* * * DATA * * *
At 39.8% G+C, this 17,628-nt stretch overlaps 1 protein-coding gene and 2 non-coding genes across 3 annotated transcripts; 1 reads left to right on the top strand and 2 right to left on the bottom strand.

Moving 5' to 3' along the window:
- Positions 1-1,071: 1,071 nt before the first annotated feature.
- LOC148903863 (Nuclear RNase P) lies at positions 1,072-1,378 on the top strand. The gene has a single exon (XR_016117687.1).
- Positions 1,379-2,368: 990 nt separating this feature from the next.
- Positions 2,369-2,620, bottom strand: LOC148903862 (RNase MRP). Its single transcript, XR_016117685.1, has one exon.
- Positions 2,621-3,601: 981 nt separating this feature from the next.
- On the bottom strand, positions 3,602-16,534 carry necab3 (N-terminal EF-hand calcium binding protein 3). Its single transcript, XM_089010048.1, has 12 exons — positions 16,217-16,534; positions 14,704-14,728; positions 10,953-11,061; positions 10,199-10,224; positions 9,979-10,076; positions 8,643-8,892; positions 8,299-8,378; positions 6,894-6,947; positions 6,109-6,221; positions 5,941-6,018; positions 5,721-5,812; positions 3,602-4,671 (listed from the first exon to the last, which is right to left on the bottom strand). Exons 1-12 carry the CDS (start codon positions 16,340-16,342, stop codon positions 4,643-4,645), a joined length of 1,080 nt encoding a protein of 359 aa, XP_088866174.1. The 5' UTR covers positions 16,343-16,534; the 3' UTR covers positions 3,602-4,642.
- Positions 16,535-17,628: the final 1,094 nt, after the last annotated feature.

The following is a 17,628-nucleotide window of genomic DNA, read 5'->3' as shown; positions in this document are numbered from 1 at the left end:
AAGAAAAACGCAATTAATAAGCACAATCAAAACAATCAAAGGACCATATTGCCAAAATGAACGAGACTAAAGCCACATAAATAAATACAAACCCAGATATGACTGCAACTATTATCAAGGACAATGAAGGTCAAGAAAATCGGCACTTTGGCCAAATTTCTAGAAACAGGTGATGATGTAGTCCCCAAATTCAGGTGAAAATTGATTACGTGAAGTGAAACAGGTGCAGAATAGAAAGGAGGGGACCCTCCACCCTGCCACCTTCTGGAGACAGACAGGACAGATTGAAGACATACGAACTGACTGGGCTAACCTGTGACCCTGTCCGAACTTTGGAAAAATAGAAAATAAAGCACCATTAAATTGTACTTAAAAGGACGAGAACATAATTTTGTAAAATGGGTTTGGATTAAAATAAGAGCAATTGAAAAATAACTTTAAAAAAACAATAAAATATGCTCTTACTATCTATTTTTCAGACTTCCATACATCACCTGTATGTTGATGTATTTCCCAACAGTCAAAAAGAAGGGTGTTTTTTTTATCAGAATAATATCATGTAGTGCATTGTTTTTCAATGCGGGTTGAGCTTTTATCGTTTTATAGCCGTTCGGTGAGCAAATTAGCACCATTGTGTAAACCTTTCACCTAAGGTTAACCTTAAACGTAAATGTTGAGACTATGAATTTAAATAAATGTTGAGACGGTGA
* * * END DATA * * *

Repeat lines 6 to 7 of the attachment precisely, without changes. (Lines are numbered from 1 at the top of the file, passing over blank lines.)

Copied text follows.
- Positions 2,369-2,620, bottom strand: LOC148903862 (RNase MRP). Its single transcript, XR_016117685.1, has one exon.
- Positions 2,621-3,601: 981 nt separating this feature from the next.